I could purchase a mattress, but I'd rather not as I don't currently own a bed frame. Regular mattresses are expensive and cumbersome. If my friend were not offering his mattress, I would probably get a futon; a futon seems to me to be a better idea than purchasing a mattress and a bed frame. I don't plan on living in this place forever. A futon would cost considerably more than just purchasing a bed frame (about £200-300 vs. £70) and in my experience futons are much less comfortable than air mattresses.

I have slept on both futons and air mattresses for years. I don't really care about having a standard bed. I need something that will provide as much storage as possible, be cost-effective and easy to move is a plus. I have an air mattress and money to purchase things as my options.
posted by Polychrome at 6:53 AM on August 2, 2011

I would see if you can find a second hand divan set ideally with storage. It will provide a nice large surface upon which to put a mattress air or otherwise and if it has storage it isnt wasted space. You can get one with a matress for £180 from Tesco but if you look in charity shops you could probably find just a divan for a fraction of that cost.
posted by koolkat at 6:59 AM on August 2, 2011

How accessible does the stuff under the bed have to be? You could use a bunch of milk-crate sorts of boxes and simply lay a large piece of plywood across them. You can have the air mattress on that but it would just as easily support a proper mattress.

Which I agree with folks above - air mattresses just don't tend to last.

So the boxes-with-plank would provide a lot of storage but not be terribly easy to get in and out of; you'd have to tip the mattress and board off them. But if you have stuff you don't need to get into but every few weeks it would maximize your storage.
posted by phearlez at 7:01 AM on August 2, 2011

My absolute favorite bed in grad school was after my futon frame broke (see anaelith's comment on tippy frames) but I still had the mattress (it was a good one, as futons go). I stopped at a yard sale that was getting rid of some speaker cabinets: two 24" tall wooden two-shelf units, about a 2x1.5' footprint. I then bought some 4"x4" post at the hardware store, cut to 24" lengths. Put the sturdy cabinets in the middle, so the shelves go straight through the width of the bed, put two pieces of plywood on top with the seam running down that center, screwed tight to the top of hte shelves. Then a post under each corner of the bed, screwed together.

The advantages:
- extra-tall bed, for big storage, but a 28" tall mattress wasn't tall enough to be awkward. (IKEA beds are nice enough but too low for my taste, frankly not worth much for storage)
- having those shelves kept the storage divided up: camping stuff went under the head of the bed; boxes of stuff went on the back of the shelves (against the wall); easy-access stuff, including my "bedside table" (kleenex, alarm clock, book etc) was actually the front set of shelves, basically under my hip; and the foot of the bed nearest the rest of hte room was the semi-used storage, out-of season clothes, etc. The great thing was that nothing got lost in the back corner, and was tall enough to kind of crawl underneath and dig out what I needed.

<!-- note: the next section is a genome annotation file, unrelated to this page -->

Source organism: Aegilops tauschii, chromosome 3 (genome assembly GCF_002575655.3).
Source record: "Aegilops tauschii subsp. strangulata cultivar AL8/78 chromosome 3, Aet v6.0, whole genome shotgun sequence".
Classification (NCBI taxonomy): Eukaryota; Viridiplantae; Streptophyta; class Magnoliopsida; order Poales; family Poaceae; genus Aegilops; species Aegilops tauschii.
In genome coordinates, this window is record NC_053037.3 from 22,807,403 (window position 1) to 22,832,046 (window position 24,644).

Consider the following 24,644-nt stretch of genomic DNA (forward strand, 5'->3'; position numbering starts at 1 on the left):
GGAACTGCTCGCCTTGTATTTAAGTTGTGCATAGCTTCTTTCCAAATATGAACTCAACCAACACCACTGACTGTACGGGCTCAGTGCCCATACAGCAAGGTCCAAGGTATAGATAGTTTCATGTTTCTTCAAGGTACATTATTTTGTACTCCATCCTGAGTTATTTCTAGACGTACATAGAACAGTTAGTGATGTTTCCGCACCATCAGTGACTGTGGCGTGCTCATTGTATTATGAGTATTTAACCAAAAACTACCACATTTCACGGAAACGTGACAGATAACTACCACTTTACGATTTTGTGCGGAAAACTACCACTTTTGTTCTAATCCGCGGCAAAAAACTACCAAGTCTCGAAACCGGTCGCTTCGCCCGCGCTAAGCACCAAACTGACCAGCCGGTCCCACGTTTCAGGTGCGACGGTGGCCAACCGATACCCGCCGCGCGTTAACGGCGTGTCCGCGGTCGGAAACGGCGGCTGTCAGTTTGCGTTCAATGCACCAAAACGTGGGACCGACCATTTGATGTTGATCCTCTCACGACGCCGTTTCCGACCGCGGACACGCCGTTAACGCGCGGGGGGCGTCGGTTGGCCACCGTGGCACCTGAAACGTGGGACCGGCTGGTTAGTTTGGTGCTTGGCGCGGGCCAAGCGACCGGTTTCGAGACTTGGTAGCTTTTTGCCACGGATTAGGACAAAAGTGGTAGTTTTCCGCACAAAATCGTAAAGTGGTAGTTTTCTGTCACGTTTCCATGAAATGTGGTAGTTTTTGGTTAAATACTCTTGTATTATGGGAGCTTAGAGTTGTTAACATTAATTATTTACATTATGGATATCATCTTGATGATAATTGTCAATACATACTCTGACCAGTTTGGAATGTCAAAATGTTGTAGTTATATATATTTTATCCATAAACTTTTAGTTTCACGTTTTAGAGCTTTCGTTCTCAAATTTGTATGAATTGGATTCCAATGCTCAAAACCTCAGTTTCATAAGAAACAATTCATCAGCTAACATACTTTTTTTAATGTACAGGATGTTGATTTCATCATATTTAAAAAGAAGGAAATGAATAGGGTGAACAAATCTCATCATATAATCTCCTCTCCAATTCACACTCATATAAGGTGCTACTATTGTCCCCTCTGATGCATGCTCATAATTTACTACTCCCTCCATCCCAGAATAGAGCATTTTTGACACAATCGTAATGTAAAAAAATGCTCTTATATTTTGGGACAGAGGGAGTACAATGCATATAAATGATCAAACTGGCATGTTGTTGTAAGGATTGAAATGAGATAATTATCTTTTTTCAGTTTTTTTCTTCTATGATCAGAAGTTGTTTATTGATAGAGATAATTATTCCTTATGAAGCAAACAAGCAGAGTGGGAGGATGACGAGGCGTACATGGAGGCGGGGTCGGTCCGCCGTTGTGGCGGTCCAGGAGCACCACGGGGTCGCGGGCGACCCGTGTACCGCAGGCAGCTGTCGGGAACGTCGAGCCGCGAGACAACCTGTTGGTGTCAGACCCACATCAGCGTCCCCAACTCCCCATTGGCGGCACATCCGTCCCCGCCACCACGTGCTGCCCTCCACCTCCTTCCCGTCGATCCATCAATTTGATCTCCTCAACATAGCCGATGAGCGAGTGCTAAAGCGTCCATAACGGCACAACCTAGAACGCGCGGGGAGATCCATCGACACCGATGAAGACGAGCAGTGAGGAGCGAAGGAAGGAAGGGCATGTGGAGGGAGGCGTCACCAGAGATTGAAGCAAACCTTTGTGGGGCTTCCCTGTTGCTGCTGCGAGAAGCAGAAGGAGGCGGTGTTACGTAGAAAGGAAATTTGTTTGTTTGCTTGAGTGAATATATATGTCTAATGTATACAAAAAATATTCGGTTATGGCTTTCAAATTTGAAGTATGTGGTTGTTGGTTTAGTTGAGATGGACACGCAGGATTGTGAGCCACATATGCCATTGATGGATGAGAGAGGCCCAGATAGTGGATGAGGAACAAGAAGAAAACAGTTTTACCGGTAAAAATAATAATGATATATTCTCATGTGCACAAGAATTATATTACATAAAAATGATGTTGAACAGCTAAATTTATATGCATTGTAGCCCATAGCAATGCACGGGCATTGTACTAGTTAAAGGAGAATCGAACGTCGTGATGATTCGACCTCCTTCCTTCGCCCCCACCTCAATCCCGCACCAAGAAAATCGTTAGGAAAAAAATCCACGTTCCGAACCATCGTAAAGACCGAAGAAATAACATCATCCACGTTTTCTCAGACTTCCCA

- the plywood base meant no slats, good stability/support, basically no different from sleeping on the floor. I tried IKEA slats on a later frame, and they were too floppy/springy, and seemed to require more stability in a mattress than my futon could provide. I think slats wouldn't work well with an air mattress.
- super-cheap. $10 plywood, $8 posts, $15 at the yardsale. For replication, the hardest part would be finding some crappo wood cabinets to base your design off of. The important parts were sturdiness, a good height, and having an open back (because it was against the wall, made it easier to slide things through to the rear cabinet). I recommend craigslist or just creative shopping - you're not shopping for a bed, you're shopping for a low shelving unit that will hold 100 kilos.
posted by aimedwander at 7:26 AM on August 2, 2011

Best answer: I have slept on an air mattress that was on a bed frame, which was used as a guest bed in the home of my friend's mom. It was not the most comfortable I've ever been, but the real issue was that was LOUD. Every time you moved, the air in the mattress would redistribute, which would make it rub against the bedframe, which would make a noise.
posted by dizziest at 7:37 AM on August 2, 2011

Get an air mattress frame! You could store things in between the supports and it would be really easy to flip up the mattress and get at stuff because both the mattress and frame would be very light. You can stow the whole thing away if you want to dance around in your room and it would be handy later when you move up in the world for making a little guest bed in the living room as needs arise.